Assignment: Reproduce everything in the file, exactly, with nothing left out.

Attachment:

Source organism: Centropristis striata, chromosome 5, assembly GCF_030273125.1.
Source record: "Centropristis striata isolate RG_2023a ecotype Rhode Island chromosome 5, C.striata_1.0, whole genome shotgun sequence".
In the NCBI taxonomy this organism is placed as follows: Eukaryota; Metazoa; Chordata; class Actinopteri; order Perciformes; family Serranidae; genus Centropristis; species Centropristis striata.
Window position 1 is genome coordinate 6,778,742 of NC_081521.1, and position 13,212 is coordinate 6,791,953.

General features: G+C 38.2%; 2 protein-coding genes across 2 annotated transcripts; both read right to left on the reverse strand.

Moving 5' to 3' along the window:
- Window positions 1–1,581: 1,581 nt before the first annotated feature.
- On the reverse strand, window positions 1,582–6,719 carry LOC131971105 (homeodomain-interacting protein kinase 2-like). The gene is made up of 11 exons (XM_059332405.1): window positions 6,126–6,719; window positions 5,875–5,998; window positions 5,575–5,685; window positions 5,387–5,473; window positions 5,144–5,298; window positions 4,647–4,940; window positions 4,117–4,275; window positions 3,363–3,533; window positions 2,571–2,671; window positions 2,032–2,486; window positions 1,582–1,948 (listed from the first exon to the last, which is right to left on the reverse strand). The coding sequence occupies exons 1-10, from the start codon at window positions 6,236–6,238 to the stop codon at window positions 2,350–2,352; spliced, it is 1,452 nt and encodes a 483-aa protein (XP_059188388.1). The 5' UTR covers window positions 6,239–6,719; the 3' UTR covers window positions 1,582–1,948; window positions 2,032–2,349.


Source organism: Centropristis striata, chromosome 5, assembly GCF_030273125.1.
Source record: "Centropristis striata isolate RG_2023a ecotype Rhode Island chromosome 5, C.striata_1.0, whole genome shotgun sequence".
In the NCBI taxonomy this organism is placed as follows: Eukaryota; Metazoa; Chordata; class Actinopteri; order Perciformes; family Serranidae; genus Centropristis; species Centropristis striata.
Window position 1 is genome coordinate 6,778,742 of NC_081521.1, and position 13,212 is coordinate 6,791,953.

General features: G+C 38.2%; 2 protein-coding genes across 2 annotated transcripts; both read right to left on the reverse strand.

Moving 5' to 3' along the window:
- Window positions 1–1,581: 1,581 nt before the first annotated feature.
- On the reverse strand, window positions 1,582–6,719 carry LOC131971105 (homeodomain-interacting protein kinase 2-like). The gene is made up of 11 exons (XM_059332405.1): window positions 6,126–6,719; window positions 5,875–5,998; window positions 5,575–5,685; window positions 5,387–5,473; window positions 5,144–5,298; window positions 4,647–4,940; window positions 4,117–4,275; window positions 3,363–3,533; window positions 2,571–2,671; window positions 2,032–2,486; window positions 1,582–1,948 (listed from the first exon to the last, which is right to left on the reverse strand). The coding sequence occupies exons 1-10, from the start codon at window positions 6,236–6,238 to the stop codon at window positions 2,350–2,352; spliced, it is 1,452 nt and encodes a 483-aa protein (XP_059188388.1). The 5' UTR covers window positions 6,239–6,719; the 3' UTR covers window positions 1,582–1,948; window positions 2,032–2,349.